The total amount of rates Council collects does not change as a result of the three-yearly revaluation. We calculate how much it costs to run our great river city and set budgets to work out everyone’s share of the rates pie.
As set in the 2021-2031 Long-Term Plan, a 4.9% average rates increase will apply from 1 July 2022.
How your rates change will depend on how your property's Capital Value has changed compared to the average for the property type:
Not all rates are based on property value. Some rates are a fixed amount and are not affected by the revaluation.
Land value: The value of just the land as if it had no buildings on it. This is based on its highest and best use for e.g if the land can be developed.
Capital value: The total value of your property including land and buildings. This is an estimate of what your property may have sold for on 1 September 2021 (excluding chattels).
Value of improvements: The value of improvements is simply the difference between your capital value and land value. Although it reflects the value added by an structures on the property, it does not represent a replacement cost to build or the insurance value of buildings.
Commercial and industrial properties are determined by the market and other factors such rental returns. They do not include chattels, nor do they include GST.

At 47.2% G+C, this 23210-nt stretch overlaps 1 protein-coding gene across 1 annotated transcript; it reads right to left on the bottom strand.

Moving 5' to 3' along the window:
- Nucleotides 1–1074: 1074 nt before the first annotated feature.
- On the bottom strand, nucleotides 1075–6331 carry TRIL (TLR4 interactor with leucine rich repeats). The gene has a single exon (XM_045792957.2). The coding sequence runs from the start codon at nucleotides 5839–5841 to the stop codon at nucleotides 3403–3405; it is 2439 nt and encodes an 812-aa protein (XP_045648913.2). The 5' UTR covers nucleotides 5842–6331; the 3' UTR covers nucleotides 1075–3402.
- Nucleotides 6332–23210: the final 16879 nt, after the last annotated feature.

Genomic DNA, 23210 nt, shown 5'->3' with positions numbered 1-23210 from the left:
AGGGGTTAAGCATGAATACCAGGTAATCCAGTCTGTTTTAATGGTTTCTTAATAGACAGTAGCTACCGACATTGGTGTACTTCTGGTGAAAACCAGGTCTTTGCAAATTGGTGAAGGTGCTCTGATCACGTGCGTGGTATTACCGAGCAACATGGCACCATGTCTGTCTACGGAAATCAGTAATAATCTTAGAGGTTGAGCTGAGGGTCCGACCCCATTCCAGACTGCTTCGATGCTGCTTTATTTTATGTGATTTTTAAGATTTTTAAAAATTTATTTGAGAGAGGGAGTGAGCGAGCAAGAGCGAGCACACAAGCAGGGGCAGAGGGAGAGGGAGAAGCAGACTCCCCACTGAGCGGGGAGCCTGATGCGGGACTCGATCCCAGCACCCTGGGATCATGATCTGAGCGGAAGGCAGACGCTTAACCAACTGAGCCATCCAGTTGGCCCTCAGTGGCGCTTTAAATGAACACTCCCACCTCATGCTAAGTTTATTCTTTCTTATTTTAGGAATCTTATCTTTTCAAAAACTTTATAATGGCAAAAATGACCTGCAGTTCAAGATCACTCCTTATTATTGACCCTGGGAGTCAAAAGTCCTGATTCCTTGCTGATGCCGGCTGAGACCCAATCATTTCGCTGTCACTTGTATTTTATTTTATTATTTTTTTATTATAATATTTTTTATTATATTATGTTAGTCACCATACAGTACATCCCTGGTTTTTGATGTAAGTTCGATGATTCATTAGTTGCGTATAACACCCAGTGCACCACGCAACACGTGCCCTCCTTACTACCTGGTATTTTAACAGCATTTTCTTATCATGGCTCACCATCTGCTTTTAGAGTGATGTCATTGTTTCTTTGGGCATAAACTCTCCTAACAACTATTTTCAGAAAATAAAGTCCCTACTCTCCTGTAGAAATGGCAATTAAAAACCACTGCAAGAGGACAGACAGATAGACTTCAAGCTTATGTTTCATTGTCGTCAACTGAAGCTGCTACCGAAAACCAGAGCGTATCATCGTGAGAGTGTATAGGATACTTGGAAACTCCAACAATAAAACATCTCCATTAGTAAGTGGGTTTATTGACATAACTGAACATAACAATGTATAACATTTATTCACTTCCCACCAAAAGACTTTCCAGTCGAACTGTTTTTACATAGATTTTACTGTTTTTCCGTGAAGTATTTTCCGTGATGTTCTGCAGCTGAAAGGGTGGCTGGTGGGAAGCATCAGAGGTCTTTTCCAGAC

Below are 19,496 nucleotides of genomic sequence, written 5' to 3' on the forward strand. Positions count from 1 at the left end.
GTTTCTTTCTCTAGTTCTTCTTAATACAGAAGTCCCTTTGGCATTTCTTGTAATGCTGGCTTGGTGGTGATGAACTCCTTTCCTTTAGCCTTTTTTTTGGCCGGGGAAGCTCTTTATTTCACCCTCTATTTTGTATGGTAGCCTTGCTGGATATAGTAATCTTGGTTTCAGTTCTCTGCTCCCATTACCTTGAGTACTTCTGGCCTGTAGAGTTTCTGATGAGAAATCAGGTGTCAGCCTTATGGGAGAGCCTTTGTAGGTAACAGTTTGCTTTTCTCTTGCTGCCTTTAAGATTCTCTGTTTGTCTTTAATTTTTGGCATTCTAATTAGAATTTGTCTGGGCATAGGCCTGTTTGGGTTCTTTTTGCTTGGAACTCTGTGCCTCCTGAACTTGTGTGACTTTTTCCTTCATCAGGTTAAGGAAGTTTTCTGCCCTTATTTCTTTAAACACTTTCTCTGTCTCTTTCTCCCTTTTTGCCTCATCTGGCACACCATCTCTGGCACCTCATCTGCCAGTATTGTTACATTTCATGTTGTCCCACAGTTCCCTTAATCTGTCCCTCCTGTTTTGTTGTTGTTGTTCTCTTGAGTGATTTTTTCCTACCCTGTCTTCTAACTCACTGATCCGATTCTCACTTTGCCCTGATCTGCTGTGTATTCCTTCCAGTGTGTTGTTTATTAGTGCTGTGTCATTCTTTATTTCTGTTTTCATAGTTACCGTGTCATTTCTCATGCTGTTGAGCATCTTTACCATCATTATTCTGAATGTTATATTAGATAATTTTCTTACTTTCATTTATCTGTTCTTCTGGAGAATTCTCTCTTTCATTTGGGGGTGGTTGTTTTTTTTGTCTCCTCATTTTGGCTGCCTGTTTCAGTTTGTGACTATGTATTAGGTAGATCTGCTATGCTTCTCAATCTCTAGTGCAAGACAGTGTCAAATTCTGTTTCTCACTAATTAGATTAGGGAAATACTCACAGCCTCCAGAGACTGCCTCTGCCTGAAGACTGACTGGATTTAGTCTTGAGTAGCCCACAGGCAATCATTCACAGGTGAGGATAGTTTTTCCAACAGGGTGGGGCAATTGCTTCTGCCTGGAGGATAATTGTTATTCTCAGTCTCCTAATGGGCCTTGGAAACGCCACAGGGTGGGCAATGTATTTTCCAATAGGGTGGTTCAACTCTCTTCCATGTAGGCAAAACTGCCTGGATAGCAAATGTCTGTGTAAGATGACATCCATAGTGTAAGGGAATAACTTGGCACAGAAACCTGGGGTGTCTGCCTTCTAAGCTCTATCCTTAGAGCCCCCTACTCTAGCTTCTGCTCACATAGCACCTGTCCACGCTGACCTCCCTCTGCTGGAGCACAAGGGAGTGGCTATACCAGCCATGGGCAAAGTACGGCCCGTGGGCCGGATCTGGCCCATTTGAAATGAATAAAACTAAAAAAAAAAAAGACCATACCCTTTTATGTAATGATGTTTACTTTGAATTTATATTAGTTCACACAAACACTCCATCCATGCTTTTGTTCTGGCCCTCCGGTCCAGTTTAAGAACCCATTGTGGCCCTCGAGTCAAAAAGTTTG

Sales evidence shows that large sections and corner suits suitable for development have increased in value by much more than smaller sections, especially in older areas of the city where development is taking place. for these properties the Land Value may have increased significantly more than the total (Capital Value) of the property.
If the Land Value (LV) has increased at a higher percent than the Capital Value (CV), then the Value of Improvements (VI) must decrease.
VI = CV - LV
Councils hold details on every property in New Zealand, including yours. Properties with similar attributes such as land area, and age of building, condition and location are grouped together.
A value trend (determined by relevant sales) will then be applied to the group in which your property sits.
A house that has been newly built or renovated since the last revaluation will receive an updated rating value that reflects what it would have been worth if it existed at on 1 September 2021.
Last updated 25 July 2022